A new $1 million system for monitoring noise from National and Dulles airports won't necessarily make their neighborhoods quieter, local activists are warning, and airport officials agree.

The monitoring system, one of the cornerstones of the airport authority's efforts to reduce aircraft noise, will begin operating early next year. The system will consist of 32 listening stations -- 20 near National, 12 near Dulles -- linked to a computer that will give officials information on the noise level of each arriving and departing plane.

Activists who for years have pressured the authority to cut airport noise -- particularly at National -- say they welcome the monitoring system, but say more listening stations are needed. They also question whether airport officials have a plan to use the information to get airlines to curtail noise.

"It's nice that they're putting in a new system, but I don't think anything will really change," said Annette D. Davis, who represents Montgomery County on the Council of Governments' airport noise committee.

"I think we need more noise monitors to get a fuller picture" of the effects of aircraft passing over neighborhoods, said Davis, who lives in National's flight path in the Cabin John area. "And if no one does anything with the data, this won't mean much."

Airports officials, who have tried to balance their desire to keep National busy against residents' wishes for fewer flights and less noise, acknowledge that those who expect the monitoring system to help make an immediate difference will be disappointed.

"There's no way noise monitors alone will make things quieter," said Neal Phillips, the authority's environmental manager.

Phillips said airport officials will use the system to identify airlines that are consistently louder than competitors' that fly the same type of aircraft. The authority then will encourage those airlines to change their operating methods so their planes make less noise, a tactic anti-noise activists fear will be ignored by airlines.

"People hoping that there's going to be some magic fix or that we're going to beat airlines over the head with data . . . . That's not going to happen," Phillips said. "Airlines are very conscious of their images, and I think they'll respond if it's pointed out that they're being a problem."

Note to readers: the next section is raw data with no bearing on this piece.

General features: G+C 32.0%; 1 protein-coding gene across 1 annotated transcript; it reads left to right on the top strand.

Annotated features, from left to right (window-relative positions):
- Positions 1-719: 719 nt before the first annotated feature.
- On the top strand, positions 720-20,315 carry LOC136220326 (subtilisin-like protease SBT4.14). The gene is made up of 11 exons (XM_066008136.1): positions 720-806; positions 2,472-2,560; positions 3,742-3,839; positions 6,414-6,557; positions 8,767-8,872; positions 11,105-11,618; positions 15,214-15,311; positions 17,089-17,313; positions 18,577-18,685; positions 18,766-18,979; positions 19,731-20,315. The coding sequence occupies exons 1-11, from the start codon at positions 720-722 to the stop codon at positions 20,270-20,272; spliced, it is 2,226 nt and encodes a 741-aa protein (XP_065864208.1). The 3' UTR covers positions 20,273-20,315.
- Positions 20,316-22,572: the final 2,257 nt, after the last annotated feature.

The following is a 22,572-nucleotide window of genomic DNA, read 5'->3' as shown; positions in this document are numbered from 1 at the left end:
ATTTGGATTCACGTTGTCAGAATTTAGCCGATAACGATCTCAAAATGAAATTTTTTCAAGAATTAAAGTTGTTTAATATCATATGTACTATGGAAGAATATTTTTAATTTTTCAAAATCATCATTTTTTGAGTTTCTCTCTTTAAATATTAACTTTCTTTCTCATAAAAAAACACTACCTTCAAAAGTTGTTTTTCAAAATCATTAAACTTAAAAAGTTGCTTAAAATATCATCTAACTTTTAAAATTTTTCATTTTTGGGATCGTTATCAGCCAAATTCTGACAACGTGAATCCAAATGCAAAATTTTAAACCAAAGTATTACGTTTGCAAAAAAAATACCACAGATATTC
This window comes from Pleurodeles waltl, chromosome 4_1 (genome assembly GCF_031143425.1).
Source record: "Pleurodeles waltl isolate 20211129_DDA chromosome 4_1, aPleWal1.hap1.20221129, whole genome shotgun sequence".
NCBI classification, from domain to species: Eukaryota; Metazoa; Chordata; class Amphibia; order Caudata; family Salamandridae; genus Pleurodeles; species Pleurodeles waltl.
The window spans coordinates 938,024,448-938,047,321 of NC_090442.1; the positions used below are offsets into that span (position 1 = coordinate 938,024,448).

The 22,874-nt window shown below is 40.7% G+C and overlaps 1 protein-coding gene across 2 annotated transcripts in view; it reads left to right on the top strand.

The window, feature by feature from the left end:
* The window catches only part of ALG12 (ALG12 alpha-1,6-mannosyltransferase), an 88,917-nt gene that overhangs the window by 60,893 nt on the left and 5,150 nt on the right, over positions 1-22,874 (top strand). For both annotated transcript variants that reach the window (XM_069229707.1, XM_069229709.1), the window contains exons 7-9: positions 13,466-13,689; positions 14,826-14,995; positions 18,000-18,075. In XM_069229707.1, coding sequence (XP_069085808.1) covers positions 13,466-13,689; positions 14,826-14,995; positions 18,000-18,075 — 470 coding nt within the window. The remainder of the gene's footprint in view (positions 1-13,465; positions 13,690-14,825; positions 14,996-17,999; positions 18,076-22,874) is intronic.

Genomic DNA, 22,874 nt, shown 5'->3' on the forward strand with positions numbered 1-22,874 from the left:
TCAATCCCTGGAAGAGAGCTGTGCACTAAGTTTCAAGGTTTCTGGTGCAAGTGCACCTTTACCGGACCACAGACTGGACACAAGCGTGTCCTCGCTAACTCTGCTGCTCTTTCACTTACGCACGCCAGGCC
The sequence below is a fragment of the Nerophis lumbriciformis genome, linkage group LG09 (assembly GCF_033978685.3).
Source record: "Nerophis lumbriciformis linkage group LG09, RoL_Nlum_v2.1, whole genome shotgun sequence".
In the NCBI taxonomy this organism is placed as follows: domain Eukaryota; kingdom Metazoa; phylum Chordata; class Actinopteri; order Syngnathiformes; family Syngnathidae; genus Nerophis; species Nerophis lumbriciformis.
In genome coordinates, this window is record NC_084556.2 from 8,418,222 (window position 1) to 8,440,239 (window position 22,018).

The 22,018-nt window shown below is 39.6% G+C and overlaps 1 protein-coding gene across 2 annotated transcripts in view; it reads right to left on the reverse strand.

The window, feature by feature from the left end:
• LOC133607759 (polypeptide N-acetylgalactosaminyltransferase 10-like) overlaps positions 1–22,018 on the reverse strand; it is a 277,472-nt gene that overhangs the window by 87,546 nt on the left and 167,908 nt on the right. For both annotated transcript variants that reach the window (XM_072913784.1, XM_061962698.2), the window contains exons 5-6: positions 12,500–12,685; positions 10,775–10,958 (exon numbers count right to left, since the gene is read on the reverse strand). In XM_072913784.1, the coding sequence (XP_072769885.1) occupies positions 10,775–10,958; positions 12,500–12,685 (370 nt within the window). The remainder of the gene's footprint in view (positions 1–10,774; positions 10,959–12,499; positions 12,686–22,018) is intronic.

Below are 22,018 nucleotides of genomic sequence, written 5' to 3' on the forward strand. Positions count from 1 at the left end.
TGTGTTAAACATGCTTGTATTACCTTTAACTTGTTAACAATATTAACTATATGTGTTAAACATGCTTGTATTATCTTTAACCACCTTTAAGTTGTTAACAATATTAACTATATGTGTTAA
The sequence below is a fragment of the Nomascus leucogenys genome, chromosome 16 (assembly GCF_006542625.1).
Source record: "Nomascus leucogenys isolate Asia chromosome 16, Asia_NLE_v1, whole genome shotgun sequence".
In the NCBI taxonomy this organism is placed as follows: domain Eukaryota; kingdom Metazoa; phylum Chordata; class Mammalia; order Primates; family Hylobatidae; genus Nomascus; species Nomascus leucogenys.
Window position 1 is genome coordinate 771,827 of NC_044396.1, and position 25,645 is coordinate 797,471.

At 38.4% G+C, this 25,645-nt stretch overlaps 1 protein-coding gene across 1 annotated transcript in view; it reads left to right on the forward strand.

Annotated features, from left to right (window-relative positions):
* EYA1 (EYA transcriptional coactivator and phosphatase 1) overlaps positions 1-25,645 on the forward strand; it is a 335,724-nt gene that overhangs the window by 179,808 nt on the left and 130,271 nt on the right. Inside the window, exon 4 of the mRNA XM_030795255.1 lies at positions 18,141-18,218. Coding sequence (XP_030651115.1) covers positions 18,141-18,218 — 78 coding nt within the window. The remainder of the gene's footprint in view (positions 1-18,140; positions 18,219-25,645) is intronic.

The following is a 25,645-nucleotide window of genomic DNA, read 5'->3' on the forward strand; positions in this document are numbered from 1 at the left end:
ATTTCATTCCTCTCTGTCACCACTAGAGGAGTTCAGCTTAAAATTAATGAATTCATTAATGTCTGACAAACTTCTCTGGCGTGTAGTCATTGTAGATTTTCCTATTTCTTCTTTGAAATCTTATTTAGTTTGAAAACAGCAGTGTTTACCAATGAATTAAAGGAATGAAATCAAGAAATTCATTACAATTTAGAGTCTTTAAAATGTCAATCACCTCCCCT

Each monitor, essentially a microphone and a box of computer components atop a 24-foot pole, costs about $32,000. It will cost the authority about $150,000 a year to operate the system, which will replace a 24-site system that has not worked since 1985.

Most of the old sites are being fitted with new equipment, and a few of the old monitoring stations are being moved to nearby locations considered to be better listening posts, Phillips said. Sites for eight new stations -- five near National and three near Dulles -- soon will be determined by local jurisdictions working with the Council of Governments noise committee.

Phillips said because wind direction and other urban noises can skew a monitor's reading of any one flight, readings from the monitors must be averaged to accurately estimate aircraft noise. "If a dump truck goes by one of the monitors while {a plane} is flying over, you're going to get an unusally high reading," Phillips said.

The federal government has no noise standards for airports; instead, the Federal Aviation Administration sets standards for each type of aircraft.

About 60 percent of the aircraft at National are older, noisier aircraft such as the Boeing 727. By 1998, the airport plans to restrict National to newer, quieter planes such as the Boeing 757.

Phillips and other airport officials said the switch to quieter planes will be the most significant step against noise at National. "Once we do that, it will be as quiet as it's going to be," Phillips said.

Arlington County Board member Mary Margaret Whipple, a member of the council's noise panel, said that although more monitors are needed, the new system will give local officials an idea of the noise problems residents face. "Noise monitors in and of themselves won't solve the problem," she said. " . . . But maybe we can begin to determine how bad the problem is."